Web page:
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Those of you who enjoyed reading Elizabeth L. Bradley’s introduction to the recent Penguin Classics edition of Irving’s A History of New York should get a copy of her book Knickerbocker: The Myth behind New York (Rutgers University Press, 2009), a marvelous cultural history that examines the genesis and legacy of Irving’s venerable fictional historian. A brief version of Bradley’s argument appears in her contribution to Bryan’s and my The Cambridge Companion to the Literature of New York.

Those of you who are looking for intertexts to read alongside the History might head over to archive.org to consult a copy of Samuel Latham Mitchill’s The Picture of New-York; or, The traveller’s guide, through the commercial metropolis of the United States (1807), which paid such scant attention to Dutch New York that Irving wrote his own History as a rebuke of Mitchill’s work. Irving’s History is also read profitably alongside the first volume of William Bradford’s History of Plymouth Plantation (1620). Indeed, passages like this one from the first book of Irving’s History sound like they have Bradford’s History in mind:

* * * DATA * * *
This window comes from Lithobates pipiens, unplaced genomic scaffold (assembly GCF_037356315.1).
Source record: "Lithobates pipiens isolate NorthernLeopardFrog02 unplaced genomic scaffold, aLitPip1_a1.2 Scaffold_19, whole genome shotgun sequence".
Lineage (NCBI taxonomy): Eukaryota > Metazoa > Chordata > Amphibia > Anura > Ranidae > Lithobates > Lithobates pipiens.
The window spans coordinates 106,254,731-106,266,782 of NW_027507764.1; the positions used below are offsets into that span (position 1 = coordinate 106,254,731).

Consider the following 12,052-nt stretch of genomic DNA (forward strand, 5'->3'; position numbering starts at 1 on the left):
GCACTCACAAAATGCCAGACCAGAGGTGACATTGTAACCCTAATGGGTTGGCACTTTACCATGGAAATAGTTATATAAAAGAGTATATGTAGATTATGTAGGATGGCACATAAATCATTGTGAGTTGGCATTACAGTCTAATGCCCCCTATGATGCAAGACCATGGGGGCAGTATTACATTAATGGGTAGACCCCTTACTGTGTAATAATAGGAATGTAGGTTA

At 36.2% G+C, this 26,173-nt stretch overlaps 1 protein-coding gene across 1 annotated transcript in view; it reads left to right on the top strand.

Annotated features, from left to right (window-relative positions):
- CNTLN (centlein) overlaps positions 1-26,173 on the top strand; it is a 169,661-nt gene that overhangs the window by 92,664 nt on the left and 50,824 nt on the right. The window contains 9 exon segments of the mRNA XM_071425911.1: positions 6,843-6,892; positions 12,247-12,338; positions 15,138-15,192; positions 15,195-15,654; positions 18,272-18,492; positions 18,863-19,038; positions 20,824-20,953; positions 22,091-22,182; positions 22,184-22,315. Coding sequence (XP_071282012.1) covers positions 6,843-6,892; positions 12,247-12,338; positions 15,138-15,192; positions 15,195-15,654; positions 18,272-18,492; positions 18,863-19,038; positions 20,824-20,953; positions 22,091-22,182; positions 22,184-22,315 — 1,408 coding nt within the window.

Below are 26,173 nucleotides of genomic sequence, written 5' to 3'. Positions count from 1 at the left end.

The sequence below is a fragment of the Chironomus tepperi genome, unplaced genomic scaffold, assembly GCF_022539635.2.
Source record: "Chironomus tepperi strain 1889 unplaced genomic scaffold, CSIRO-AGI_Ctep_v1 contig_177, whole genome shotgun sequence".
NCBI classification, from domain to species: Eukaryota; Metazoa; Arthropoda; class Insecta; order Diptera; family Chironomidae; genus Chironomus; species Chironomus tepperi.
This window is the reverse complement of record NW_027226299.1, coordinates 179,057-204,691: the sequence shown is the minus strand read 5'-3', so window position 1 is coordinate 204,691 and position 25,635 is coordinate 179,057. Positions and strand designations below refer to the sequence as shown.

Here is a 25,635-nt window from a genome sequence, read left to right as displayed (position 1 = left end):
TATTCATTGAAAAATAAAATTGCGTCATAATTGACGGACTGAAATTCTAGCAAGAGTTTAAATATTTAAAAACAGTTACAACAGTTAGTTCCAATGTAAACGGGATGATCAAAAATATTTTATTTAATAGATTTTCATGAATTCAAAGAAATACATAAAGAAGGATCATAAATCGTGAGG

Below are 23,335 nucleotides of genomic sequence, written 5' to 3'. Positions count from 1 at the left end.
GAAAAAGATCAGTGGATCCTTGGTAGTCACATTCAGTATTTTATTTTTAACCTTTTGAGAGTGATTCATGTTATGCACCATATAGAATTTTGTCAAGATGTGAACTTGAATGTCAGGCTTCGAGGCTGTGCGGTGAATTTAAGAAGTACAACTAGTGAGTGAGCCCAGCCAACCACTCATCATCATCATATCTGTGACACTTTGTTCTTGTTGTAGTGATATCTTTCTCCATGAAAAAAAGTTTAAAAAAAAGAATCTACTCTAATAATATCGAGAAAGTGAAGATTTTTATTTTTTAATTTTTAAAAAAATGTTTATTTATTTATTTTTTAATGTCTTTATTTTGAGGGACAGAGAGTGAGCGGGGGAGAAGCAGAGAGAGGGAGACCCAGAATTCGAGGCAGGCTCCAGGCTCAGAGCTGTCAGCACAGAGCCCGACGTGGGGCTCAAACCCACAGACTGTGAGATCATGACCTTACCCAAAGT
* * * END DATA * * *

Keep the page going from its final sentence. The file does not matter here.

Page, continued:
It is true they never stole nor defrauded, they were sober, frugal, continent, and faithful to their word; but though they acted right habitually, it was all in vain, unless they acted so from precept. The new comers therefore used every method, to induce them to embrace and practice the true religion